Friday, November 15, 2013

black and white

3D chalk drawing by Julian Beever
Some people (and I can be one of them) tend to see the world in black and white, in terms of either good or bad, right or wrong, hot or cold, left or right. It makes life easier in many ways because when there are only two choices it is simple to tell the difference between them. Compartmentalizing life in this way (either/or) means that when we find ourselves on the "good" side of things (and we place ourselves there most of the time, admit it), we can relax. No gray areas to worry about, no nuances to unravel, no complex ethical quandaries to wrestle through. Just do the right thing and we're good, no questions asked. But not asking questions is a bit of a problem. People who don't ask questions, who don't look at situations from different angles...well, we call them extremists, blind followers, and even radical fundamentalists. We know them as people who don't bother to engage in the complexities of human experience. We recognize them as people who find change and transformation difficult to embrace. And perhaps worst of all, we cringe at their tendency to judge too quickly, very often squeezing everyone into one of two boxes: either we are in the "good" box with them or we are excluded, relegated to the "bad" box.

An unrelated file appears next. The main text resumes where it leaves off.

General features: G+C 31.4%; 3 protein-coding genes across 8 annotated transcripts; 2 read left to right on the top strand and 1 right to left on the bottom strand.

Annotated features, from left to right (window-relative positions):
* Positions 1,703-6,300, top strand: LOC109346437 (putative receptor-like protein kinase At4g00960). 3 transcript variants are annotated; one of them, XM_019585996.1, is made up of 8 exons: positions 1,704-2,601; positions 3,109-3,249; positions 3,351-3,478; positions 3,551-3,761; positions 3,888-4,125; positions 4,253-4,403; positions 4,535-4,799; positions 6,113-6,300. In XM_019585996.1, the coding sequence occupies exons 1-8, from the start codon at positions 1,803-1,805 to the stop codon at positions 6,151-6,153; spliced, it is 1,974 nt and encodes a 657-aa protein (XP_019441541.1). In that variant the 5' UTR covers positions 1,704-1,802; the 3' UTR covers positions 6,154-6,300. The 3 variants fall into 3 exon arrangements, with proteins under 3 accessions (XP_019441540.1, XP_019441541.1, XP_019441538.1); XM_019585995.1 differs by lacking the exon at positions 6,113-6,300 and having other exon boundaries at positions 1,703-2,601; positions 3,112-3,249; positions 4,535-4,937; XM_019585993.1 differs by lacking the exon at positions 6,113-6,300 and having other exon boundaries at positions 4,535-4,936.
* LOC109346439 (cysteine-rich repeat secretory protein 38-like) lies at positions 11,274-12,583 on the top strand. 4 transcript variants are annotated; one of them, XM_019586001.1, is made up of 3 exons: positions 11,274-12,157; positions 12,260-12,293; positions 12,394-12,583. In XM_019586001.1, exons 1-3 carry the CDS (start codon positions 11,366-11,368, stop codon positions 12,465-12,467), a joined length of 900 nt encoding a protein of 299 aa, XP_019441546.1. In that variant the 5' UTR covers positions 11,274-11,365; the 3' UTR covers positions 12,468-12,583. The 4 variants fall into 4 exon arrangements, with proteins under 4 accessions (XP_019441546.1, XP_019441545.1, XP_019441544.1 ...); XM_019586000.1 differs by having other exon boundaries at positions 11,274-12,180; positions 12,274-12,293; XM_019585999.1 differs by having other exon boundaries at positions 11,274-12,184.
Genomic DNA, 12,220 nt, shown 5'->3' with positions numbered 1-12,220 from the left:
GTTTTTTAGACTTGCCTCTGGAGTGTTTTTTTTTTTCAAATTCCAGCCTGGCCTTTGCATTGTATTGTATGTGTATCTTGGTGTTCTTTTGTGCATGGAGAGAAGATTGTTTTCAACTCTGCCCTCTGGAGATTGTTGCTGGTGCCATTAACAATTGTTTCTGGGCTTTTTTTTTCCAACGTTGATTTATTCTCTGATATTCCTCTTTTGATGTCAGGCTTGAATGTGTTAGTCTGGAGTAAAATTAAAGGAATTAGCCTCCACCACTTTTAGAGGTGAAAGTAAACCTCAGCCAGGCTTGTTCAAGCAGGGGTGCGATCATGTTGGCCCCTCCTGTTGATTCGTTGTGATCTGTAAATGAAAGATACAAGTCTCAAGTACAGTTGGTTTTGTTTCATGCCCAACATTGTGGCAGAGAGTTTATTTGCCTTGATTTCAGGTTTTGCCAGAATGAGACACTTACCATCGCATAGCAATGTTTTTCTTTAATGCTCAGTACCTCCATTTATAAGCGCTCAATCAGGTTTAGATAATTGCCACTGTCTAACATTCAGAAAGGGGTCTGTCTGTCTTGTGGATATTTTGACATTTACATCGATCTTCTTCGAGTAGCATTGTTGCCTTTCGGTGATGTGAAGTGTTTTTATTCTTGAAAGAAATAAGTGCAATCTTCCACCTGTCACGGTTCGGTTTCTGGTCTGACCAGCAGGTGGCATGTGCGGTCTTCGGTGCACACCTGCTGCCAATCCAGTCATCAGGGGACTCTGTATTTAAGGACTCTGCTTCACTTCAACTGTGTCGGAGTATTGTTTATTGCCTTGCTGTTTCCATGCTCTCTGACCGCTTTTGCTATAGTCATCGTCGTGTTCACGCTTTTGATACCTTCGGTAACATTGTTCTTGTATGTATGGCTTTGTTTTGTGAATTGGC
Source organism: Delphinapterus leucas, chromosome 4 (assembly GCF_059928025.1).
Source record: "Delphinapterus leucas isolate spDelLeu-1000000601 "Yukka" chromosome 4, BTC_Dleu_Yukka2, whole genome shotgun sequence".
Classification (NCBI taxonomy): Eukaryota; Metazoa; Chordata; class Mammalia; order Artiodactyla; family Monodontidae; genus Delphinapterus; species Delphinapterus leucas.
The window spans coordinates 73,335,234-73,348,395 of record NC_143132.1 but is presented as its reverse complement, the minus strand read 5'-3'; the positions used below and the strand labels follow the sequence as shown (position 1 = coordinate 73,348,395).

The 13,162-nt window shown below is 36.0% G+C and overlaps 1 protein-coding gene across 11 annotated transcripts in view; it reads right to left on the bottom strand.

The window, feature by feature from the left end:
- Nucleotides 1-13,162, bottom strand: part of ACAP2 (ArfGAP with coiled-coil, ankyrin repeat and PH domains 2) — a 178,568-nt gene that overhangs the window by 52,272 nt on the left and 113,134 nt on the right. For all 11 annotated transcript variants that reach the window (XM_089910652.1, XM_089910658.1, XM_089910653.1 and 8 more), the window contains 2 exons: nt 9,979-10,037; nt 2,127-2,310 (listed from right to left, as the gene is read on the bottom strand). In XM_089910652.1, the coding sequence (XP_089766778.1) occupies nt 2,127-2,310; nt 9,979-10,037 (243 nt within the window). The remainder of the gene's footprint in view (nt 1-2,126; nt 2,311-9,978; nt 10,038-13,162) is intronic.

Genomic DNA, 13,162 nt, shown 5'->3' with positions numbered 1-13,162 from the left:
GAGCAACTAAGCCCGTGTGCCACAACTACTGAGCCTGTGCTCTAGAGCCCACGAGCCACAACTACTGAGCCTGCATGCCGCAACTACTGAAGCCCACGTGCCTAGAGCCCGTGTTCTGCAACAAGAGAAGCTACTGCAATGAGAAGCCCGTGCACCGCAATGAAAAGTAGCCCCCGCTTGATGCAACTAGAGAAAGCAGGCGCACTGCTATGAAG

So as comforting as it may seem to think of life in terms of black and white, it is pitifully inadequate. Life is not black and white or even different shades of gray. Life is a full spectrum of colour.  Life is so much more than two dimensions such as left or right, liberal or conservative. Our world is three-dimensional which means we cannot catch the different angles of it from only one perspective. In fact, illusions are based on the observer being limited to only one perspective, many times looking through only one eye. Optical illusions are fun, but making life decisions based on a limited perspective, an illusion, is a bad idea.
The drawing from another angle

One thing I have learned about this world and the people in it is that there is always more to it than I first thought. There is always more information to be gleaned, there are always different ways to engage with people, there is always more wisdom to be gained. Life is not static; the nature of living beings is that they grow and change and move. There are some things which are bigger than our lives, things like love, joy, peace, faithfulness, goodness, and justice, and though these are solid and unfailing, they are difficult to grasp. Simply acting good does not make someone good (Jesus' interactions with the religious rulers of his day illustrates that point). These virtues have to come from a much deeper place, a place which operates on a spectrum much broader and more colourful than black and white.